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Post Georgia 63 – Murray State 17: Past, present, and future

Tuesday September 10, 2019

Georgia paid tribute to one of its icons on Saturday, and the Bulldog Nation welcomed back some of the greatest players of the 60s, 70s, and 80s (*). The ceremony introducing “Vince Dooley Field” was enough to fill the stands on a relentlessly hot day and move a nearly-capacity crowd to a warm ovation.

It was by no means a farewell for Dooley who remains active in the Athens community and makes frequent appearances at events. In some sense though it was closure and a way to wrap up an unsettled period in Georgia history that covered nearly two decades now. Clashes with the administration led to the end of Dooley’s career as athletic director and divided a Georgia fan base right as its flagship football program began to show signs of life. With all of that division a distant memory and that administration long gone, Saturday’s ceremony might have been as much about putting that era behind us as it was a recognition for a long and successful career.

Whether or not the “Dooley Field” recognition could be seen as vindication or a last laugh, it should be at least enough to close this chapter with an appropriate ending. Dooley himself seems at peace. “It’s all been great, but I’ll be glad when it’s over, to focus all the attention back to where it should be, on the football team,” he said. Dooley is content now to “(fade) away in the sunlight in my garden,” and we hope that twilight isn’t for many years to come.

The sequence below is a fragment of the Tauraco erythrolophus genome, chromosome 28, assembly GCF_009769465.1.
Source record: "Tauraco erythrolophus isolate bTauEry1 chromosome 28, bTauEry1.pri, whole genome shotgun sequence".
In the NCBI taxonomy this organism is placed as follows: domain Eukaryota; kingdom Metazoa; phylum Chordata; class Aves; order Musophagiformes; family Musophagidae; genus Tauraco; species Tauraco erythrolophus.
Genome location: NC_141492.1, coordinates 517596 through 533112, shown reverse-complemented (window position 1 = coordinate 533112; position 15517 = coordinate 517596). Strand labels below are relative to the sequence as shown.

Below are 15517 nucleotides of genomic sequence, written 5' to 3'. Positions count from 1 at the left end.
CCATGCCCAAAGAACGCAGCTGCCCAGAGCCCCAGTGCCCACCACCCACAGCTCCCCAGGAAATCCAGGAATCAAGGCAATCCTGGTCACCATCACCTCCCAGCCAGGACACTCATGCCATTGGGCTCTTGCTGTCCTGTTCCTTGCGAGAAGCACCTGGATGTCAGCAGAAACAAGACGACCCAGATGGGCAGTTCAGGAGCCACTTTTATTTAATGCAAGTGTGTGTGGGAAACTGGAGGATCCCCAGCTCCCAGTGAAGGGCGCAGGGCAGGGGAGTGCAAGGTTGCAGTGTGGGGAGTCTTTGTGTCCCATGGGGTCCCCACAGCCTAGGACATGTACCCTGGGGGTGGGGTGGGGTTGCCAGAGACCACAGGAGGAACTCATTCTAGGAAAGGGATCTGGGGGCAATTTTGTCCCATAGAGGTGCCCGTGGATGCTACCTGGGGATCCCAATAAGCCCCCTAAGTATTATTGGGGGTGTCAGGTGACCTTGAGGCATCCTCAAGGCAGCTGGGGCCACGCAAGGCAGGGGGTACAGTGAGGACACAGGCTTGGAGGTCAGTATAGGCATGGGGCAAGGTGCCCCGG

Meanwhile the team that plays on the field now named for Dooley is doing anything but fading away. If the pregame ceremony was about the past, Saturday’s game quickly became about the bright future of the program. Some initial shakiness had fans grumbling about a 7-7 score after one quarter, but a 35-point second period cleared the way for waves of reserves to have their moment in the (did we mention brutally hot) sun.

Fromm was sharp as usual with only one incompletion, Swift got into the endzone and had yet another explosive run, and Reed perfected his scoop-and-score technique. The starters did their jobs. After the game though most of the conversation had to do with some of the impressive Sanford Stadium debuts we saw. So often these blowouts end up with the team basically taking a knee for the second half, but those who stuck around or watched on TV saw plenty of action. The offense scored as many points (28) without Fromm in the game as with him. The defensive reserves allowed just a field goal.